Star Wars Battlefront is a scant month away from release, which means it’s time for everyone’s favorite DICE tradition: The “beta test” that’s part server stress-test and part HYPE. BUILDING. MACHINE. The beta opens to everyone today, but I got the chance to play a bit early and I think I like the game better than I did at E3.
But it’s still no Battlefront 3.
Begun, the beta wars have
First, let me get my major complaint out of the way: The guns.
Weapons are usually DICE’s forte, both in terms of how they handle and how they sound. Battlefront‘s guns, by contrast, feel lackluster for three reasons. 1) The pew-pew of laser weapons is weak-sounding in comparison to DICE’s previous work. 2) There’s no recoil. 3) Instead of recoil, guns now have a fairly large spread at long-range. You know the joke about Stormtroopers firing a million rounds and none of them hit the target? I’ve felt that way more than a few times during the beta.
Recoil is great because it’s something you can, with practice, accommodate for. It’s skill-based. You get better at holding the muzzle down. Battlefront’s weapons feel more luck-based. You’re mostly hoping the gun’s spread stays small enough temporarily for you to get the kill-shot in.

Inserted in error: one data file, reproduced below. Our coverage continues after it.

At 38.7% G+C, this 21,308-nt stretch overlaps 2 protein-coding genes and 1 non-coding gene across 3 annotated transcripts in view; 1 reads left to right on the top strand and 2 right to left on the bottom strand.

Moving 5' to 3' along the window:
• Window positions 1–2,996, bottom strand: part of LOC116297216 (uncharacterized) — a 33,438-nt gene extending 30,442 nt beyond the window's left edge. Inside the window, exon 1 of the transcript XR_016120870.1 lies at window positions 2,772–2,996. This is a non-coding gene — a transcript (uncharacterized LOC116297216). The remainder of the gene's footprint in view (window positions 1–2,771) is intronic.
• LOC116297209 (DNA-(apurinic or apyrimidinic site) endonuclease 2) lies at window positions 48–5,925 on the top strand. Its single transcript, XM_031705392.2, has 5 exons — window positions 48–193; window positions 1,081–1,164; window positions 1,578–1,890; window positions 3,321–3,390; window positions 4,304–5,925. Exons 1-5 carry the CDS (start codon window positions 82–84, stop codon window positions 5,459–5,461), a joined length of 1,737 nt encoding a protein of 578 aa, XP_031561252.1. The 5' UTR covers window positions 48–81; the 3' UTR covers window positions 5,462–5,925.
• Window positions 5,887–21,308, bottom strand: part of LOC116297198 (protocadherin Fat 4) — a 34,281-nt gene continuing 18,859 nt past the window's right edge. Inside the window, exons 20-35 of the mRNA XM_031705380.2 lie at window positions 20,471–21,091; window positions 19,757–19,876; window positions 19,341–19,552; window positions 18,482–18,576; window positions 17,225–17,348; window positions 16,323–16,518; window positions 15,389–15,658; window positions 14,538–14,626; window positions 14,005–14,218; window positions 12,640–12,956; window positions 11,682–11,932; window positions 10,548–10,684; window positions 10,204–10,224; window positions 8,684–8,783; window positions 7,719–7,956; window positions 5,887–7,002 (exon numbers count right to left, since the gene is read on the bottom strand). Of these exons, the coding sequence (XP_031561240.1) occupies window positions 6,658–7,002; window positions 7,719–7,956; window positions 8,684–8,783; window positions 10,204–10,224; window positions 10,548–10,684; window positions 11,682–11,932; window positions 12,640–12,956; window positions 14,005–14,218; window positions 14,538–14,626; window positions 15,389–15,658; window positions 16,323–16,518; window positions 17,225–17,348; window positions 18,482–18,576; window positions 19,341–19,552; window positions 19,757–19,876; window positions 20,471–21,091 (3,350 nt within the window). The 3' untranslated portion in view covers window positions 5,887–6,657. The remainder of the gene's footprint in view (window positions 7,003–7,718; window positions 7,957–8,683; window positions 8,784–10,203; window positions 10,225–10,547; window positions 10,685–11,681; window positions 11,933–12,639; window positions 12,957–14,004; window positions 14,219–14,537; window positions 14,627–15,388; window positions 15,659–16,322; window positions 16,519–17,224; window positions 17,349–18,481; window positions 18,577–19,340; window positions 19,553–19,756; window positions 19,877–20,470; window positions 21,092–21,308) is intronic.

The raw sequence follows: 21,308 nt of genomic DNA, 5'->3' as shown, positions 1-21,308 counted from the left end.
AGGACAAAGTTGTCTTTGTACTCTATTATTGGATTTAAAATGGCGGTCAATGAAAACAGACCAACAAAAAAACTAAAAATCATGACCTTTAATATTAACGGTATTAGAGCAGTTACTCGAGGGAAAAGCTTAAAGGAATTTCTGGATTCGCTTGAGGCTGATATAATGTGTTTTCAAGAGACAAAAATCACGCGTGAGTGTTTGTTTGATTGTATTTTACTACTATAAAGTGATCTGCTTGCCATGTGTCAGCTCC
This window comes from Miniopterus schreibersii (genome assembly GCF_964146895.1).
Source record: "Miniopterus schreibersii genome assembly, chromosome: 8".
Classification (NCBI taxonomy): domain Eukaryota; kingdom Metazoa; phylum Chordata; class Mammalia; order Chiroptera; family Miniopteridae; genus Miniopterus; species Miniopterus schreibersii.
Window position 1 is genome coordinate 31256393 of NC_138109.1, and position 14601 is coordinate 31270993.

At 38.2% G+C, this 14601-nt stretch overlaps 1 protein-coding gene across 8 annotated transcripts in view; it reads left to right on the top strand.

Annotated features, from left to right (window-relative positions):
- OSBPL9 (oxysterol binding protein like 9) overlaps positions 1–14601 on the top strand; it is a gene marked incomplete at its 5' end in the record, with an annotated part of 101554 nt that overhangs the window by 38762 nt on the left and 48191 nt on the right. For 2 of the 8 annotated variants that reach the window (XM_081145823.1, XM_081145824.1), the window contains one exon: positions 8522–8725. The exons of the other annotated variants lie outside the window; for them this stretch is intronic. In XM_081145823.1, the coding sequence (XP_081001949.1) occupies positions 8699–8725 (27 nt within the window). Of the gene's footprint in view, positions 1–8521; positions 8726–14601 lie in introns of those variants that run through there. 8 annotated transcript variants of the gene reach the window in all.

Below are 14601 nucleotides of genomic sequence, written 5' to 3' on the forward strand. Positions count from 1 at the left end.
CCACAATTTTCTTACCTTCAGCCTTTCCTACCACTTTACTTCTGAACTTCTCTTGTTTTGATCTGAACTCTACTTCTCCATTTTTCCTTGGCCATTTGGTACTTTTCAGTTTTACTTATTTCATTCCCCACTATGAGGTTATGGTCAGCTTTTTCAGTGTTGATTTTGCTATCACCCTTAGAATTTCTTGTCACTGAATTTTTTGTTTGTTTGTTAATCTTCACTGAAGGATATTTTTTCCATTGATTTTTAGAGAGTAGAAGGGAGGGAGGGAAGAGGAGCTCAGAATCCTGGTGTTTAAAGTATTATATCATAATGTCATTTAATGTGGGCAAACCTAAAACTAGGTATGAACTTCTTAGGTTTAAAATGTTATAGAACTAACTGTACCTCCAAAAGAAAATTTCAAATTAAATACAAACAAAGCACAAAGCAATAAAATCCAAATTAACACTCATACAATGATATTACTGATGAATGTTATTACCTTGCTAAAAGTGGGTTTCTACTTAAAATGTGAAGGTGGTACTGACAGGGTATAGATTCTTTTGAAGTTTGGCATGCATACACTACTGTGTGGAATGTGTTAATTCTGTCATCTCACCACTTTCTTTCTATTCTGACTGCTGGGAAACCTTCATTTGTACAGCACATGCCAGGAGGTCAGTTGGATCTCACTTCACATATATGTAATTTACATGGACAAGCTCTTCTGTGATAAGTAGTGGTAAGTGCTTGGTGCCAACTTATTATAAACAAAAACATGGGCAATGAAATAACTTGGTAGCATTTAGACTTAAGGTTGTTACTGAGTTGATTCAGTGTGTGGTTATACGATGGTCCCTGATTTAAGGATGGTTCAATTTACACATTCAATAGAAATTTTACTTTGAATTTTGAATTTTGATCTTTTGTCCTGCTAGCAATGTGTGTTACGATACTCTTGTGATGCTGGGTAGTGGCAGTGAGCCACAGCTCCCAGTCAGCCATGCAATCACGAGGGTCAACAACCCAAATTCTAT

Anyway, that’s my biggest issue with Battlefront so far. The beta is comprised of three modes—two multiplayer, one singleplayer/co-op.
“Drop Zone,” a sixteen-player mode, is the best of the bunch. It’s sort of a more dynamic version of Battlefield’s Rush mode combined with King of the Hill, maybe? Two teams struggle to capture Escape Pods, which rain down from the sky periodically and land semi-randomly around the map. Secure the area long enough and your team scores, plus special power-ups—orbital strikes, proximity mines, et cetera—pop out as a reward.
It’s just a really fun mode. The random nature of Escape Pod drops leads to a pretty satisfying back-and-forth, with teams constantly shifting between offense and defense. And like Rush, it forces players towards an objective and mitigates the “I’ve run for five minutes and haven’t seen anybody” problem you occasionally find in more freeform game types.
Best of all is when multiple Escape Pods land at the same time—something I’ve seen happen twice so far. It’s rare, but it forces teams to quickly decide whether they risk it and go for both or play it safe and cede one to the enemy. I’d actually like to see those occurrences happen more frequently, as it’s an interesting tactical scenario.
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